Development is jeopardized when essential services such as health care, water and energy provision, postal distribution, education, public transportation, sanitation, and others are left to be taken over by foreign corporations to make profits rather than be provided at the service of the citizens of the home country. Examples abound of states having privatized what were previously public services, and bringing in foreign corporations to take over the privatized services, only to find that the private corporation soon begins to charge increased prices for decreased services, and leaves both consumers and the government worse off.
The TISA would not contain provisions that foreign investment in services sectorsshould only be undertaken in a way that the benefits the public interest, or when there is a specific public plan including regarding ensuring accountability of private corporations to the development goals of the population. The proposedTISA will be constructed instead to give “rights to profit-making” to foreign corporations.Consequently, due to increased competition, employment and labor rights could also be seriously undermined. Foreign investors would be granted protections through the TISA against what they deem to be trade-restrictive regulations (even if these regulations were designed to protect the environment, health, safety, financial stability and the public interest).
Corporationsmay even become able to defend these“rights” to profit by directly suing their host country,if the proposalto include the nefarious Investor-State Dispute Settlement (ISDS) mechanism (which allows foreign corporations to sue sovereign governments in an elite, secretive, three-person court, in which countries sometimes avoid losing but can never win) becomes enshrined the proposed TISA.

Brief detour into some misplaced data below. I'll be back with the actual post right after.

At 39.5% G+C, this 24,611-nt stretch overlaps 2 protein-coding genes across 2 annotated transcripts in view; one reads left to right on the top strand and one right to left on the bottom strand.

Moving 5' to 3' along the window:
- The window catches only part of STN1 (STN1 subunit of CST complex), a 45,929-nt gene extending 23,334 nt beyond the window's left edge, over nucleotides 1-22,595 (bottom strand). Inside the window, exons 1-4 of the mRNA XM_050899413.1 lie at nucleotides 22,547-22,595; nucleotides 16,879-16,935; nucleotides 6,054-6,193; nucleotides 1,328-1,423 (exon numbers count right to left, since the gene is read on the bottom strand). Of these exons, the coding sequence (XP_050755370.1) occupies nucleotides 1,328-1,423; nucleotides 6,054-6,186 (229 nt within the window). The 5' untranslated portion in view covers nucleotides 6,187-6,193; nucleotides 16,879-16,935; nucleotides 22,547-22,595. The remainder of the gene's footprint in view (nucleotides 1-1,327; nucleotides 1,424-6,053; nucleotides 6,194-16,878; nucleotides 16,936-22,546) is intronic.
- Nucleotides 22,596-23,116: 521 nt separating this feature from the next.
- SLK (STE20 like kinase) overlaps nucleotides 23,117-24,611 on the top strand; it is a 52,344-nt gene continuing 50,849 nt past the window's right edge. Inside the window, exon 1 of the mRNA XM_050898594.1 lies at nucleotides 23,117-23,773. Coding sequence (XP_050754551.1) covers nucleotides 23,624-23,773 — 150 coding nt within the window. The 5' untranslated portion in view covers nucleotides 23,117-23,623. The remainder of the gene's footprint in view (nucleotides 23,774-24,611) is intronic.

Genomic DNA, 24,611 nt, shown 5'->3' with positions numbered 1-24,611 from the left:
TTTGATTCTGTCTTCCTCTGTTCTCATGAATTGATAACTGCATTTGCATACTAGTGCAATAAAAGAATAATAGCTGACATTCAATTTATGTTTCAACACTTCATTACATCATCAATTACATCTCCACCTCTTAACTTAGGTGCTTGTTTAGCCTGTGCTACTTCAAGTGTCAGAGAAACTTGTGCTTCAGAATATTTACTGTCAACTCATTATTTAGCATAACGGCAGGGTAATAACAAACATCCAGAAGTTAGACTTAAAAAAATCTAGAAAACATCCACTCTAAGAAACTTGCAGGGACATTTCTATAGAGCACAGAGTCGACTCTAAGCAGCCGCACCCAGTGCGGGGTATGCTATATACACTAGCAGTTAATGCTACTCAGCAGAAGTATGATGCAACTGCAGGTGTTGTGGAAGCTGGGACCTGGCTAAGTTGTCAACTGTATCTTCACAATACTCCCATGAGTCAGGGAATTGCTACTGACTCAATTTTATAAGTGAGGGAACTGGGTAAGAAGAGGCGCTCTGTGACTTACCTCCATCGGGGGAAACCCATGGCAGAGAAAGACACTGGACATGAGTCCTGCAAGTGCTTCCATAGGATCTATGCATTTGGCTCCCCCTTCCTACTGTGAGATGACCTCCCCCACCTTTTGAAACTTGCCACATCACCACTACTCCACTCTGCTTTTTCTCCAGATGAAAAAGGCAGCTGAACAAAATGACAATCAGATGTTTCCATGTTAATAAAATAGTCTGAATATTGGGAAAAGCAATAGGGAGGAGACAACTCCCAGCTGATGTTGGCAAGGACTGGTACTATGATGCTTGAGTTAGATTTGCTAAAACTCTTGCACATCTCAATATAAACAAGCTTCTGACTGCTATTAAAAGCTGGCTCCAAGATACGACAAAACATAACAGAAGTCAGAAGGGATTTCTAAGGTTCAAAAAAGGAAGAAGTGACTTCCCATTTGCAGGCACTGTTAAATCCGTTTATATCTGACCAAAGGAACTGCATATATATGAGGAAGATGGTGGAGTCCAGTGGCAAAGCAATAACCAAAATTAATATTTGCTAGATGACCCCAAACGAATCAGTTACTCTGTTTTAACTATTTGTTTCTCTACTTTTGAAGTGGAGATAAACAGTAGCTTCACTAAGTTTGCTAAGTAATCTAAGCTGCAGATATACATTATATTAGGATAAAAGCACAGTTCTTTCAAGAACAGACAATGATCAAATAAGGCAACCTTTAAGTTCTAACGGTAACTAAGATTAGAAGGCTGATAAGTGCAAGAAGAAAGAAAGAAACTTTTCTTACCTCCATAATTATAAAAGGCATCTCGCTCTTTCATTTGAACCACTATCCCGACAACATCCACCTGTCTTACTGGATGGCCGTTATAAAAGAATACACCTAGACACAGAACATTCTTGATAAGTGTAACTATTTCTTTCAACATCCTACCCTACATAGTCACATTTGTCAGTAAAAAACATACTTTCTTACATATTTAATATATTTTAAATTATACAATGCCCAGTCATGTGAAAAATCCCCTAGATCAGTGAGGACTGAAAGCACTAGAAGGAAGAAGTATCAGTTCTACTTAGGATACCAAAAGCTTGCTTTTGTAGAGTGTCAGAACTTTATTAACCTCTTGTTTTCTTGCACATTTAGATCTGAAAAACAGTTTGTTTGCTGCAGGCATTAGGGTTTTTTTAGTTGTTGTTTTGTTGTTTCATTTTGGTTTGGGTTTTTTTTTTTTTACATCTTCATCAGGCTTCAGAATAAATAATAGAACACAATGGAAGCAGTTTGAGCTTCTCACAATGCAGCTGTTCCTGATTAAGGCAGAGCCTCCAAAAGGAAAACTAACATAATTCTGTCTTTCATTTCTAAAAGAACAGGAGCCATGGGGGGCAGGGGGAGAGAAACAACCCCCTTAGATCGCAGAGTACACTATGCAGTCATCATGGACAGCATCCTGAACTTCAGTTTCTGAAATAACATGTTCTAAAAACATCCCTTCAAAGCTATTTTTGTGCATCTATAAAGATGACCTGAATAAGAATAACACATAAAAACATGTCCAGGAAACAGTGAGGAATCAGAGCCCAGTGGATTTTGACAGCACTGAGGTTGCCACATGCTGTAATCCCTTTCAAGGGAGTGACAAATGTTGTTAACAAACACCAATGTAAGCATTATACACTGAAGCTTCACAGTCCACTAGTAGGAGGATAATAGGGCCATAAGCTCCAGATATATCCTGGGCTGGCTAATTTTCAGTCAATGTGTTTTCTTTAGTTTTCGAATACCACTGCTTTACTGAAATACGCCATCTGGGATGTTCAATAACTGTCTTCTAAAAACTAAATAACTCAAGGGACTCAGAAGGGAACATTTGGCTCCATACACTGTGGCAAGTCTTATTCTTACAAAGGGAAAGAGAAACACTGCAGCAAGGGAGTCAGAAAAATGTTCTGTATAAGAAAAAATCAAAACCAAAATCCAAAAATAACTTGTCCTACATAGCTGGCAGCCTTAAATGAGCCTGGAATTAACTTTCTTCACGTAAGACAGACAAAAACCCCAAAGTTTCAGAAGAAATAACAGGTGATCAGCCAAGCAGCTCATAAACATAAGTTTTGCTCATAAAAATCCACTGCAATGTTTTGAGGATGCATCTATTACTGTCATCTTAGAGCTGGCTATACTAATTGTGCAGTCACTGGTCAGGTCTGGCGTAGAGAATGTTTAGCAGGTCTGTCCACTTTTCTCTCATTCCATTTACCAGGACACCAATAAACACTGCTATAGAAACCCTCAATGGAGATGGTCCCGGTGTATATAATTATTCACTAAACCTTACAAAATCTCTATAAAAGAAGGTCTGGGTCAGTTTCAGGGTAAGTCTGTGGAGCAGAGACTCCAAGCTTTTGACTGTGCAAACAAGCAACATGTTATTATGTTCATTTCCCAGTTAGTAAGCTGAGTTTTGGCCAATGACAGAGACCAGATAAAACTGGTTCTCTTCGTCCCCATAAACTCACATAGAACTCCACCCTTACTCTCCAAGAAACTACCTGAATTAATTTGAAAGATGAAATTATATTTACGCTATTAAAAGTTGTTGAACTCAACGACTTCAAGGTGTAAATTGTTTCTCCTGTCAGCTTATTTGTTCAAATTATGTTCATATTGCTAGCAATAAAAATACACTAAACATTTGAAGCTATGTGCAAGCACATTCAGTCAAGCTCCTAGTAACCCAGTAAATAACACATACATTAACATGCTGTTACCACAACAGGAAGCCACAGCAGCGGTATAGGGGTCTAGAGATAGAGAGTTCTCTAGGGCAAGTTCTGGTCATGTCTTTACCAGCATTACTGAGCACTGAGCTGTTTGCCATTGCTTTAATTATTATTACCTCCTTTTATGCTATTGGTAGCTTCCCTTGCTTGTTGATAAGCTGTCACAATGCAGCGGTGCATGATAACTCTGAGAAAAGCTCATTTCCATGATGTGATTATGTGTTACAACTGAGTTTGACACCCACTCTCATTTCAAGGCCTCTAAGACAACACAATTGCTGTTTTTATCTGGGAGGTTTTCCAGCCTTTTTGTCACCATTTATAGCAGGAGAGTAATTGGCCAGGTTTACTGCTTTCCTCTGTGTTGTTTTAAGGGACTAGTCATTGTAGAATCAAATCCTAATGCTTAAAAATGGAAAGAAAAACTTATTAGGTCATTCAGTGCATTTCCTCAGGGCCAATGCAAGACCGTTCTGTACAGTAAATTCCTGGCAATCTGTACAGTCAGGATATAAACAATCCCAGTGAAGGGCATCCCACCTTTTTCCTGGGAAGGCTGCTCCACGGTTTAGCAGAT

What would be the Basic Structure of the proposed TISA?
Many aspects of the proposed TISA are yet to be determined. However, negotiators have already agreed on several core aspects, and there are strong indications about several others. These include:
Participants will have to liberalize services in “essentially all modes and sectors,”and countries will be pressured to exclude only a very few services from their commitments – greatly expanding the coverage from the current GATS.
All foreign services providers and their products will receive “National Treatment” except for those services specified in an exemption list (a serious deviation from the GATS structure).
The proposed agreement is intended to become“multilateralized” after its intended completion, meaning that other countries will be pressured to join after the framework is set by the most extreme liberalizers.
The United States seems to have “enforceability” as a major demand for the TISA, which most likely points to their desire to include the “Investor to State Dispute Settlement” mechanism.
New, far-reaching disciplines on regulations would likely include a “standstill” clause that would mean that no new so-called trade-restrictive regulation in a services sectorcould be introduced. In addition, a “ratchet” provision would mean that any that future autonomous elimination of regulatory measure that could be considered discriminatory, would be automatically become part of the TISA agreement.